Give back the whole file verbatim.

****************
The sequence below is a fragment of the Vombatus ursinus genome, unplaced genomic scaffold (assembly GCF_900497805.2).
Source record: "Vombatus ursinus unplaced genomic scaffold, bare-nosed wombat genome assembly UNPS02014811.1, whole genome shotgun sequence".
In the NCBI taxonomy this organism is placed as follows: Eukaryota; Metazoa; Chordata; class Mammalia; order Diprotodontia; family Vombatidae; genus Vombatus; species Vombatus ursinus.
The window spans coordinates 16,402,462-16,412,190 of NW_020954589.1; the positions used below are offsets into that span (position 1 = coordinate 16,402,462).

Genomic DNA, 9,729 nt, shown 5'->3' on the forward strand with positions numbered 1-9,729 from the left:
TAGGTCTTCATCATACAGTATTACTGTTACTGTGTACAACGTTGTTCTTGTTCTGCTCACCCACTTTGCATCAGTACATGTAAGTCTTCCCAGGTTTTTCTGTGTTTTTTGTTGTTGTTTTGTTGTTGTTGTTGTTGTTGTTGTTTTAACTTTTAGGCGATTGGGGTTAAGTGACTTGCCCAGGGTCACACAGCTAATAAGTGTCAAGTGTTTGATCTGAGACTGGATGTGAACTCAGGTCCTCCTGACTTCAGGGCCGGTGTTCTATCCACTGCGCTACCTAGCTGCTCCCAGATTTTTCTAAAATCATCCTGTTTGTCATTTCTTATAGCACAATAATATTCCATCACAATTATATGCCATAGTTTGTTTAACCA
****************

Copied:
The sequence below is a fragment of the Vombatus ursinus genome, unplaced genomic scaffold (assembly GCF_900497805.2).
Source record: "Vombatus ursinus unplaced genomic scaffold, bare-nosed wombat genome assembly UNPS02014811.1, whole genome shotgun sequence".
In the NCBI taxonomy this organism is placed as follows: Eukaryota; Metazoa; Chordata; class Mammalia; order Diprotodontia; family Vombatidae; genus Vombatus; species Vombatus ursinus.
The window spans coordinates 16,402,462-16,412,190 of NW_020954589.1; the positions used below are offsets into that span (position 1 = coordinate 16,402,462).

Genomic DNA, 9,729 nt, shown 5'->3' on the forward strand with positions numbered 1-9,729 from the left:
TAGGTCTTCATCATACAGTATTACTGTTACTGTGTACAACGTTGTTCTTGTTCTGCTCACCCACTTTGCATCAGTACATGTAAGTCTTCCCAGGTTTTTCTGTGTTTTTTGTTGTTGTTTTGTTGTTGTTGTTGTTGTTGTTGTTTTAACTTTTAGGCGATTGGGGTTAAGTGACTTGCCCAGGGTCACACAGCTAATAAGTGTCAAGTGTTTGATCTGAGACTGGATGTGAACTCAGGTCCTCCTGACTTCAGGGCCGGTGTTCTATCCACTGCGCTACCTAGCTGCTCCCAGATTTTTCTAAAATCATCCTGTTTGTCATTTCTTATAGCACAATAATATTCCATCACAATTATATGCCATAGTTTGTTTAACCA